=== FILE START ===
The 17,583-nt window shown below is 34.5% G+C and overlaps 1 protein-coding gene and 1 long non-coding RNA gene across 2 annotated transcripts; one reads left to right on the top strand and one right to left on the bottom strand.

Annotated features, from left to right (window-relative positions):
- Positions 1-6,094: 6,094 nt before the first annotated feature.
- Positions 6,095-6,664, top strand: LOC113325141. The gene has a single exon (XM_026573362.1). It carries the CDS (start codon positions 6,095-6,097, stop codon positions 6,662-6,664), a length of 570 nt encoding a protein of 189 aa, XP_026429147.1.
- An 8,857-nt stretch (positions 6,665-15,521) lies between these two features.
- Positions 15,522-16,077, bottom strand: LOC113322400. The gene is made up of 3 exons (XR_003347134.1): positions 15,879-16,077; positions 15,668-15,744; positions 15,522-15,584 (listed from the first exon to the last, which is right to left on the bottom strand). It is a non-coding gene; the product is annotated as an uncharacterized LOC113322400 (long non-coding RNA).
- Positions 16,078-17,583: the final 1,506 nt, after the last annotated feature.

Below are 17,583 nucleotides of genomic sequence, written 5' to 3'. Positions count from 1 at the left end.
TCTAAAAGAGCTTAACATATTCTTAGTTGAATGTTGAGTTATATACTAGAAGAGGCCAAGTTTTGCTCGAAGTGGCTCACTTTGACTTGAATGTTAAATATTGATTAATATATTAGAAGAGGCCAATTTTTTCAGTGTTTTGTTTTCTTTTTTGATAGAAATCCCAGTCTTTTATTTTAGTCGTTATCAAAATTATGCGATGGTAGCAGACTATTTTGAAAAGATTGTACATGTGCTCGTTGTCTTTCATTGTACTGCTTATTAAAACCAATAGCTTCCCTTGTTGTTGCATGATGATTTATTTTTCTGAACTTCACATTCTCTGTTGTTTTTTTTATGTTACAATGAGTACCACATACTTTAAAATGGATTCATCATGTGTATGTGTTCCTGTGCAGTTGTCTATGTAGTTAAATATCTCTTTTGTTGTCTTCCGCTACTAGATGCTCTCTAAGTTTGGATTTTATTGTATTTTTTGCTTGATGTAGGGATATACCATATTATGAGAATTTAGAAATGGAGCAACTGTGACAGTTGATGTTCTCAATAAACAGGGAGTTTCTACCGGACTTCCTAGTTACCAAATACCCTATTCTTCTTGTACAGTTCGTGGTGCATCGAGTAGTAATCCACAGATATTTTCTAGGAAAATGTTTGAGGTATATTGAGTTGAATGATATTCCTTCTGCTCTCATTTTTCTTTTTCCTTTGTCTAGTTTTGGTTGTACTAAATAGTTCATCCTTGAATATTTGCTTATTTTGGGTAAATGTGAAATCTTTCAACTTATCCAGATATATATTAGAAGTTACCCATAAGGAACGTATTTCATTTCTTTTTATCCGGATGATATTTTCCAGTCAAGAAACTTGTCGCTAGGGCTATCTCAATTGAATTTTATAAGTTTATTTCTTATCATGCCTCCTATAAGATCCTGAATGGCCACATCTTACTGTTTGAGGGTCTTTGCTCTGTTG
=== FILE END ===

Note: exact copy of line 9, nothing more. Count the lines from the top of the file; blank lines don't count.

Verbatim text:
TCTAAAAGAGCTTAACATATTCTTAGTTGAATGTTGAGTTATATACTAGAAGAGGCCAAGTTTTGCTCGAAGTGGCTCACTTTGACTTGAATGTTAAATATTGATTAATATATTAGAAGAGGCCAATTTTTTCAGTGTTTTGTTTTCTTTTTTGATAGAAATCCCAGTCTTTTATTTTAGTCGTTATCAAAATTATGCGATGGTAGCAGACTATTTTGAAAAGATTGTACATGTGCTCGTTGTCTTTCATTGTACTGCTTATTAAAACCAATAGCTTCCCTTGTTGTTGCATGATGATTTATTTTTCTGAACTTCACATTCTCTGTTGTTTTTTTTATGTTACAATGAGTACCACATACTTTAAAATGGATTCATCATGTGTATGTGTTCCTGTGCAGTTGTCTATGTAGTTAAATATCTCTTTTGTTGTCTTCCGCTACTAGATGCTCTCTAAGTTTGGATTTTATTGTATTTTTTGCTTGATGTAGGGATATACCATATTATGAGAATTTAGAAATGGAGCAACTGTGACAGTTGATGTTCTCAATAAACAGGGAGTTTCTACCGGACTTCCTAGTTACCAAATACCCTATTCTTCTTGTACAGTTCGTGGTGCATCGAGTAGTAATCCACAGATATTTTCTAGGAAAATGTTTGAGGTATATTGAGTTGAATGATATTCCTTCTGCTCTCATTTTTCTTTTTCCTTTGTCTAGTTTTGGTTGTACTAAATAGTTCATCCTTGAATATTTGCTTATTTTGGGTAAATGTGAAATCTTTCAACTTATCCAGATATATATTAGAAGTTACCCATAAGGAACGTATTTCATTTCTTTTTATCCGGATGATATTTTCCAGTCAAGAAACTTGTCGCTAGGGCTATCTCAATTGAATTTTATAAGTTTATTTCTTATCATGCCTCCTATAAGATCCTGAATGGCCACATCTTACTGTTTGAGGGTCTTTGCTCTGTTG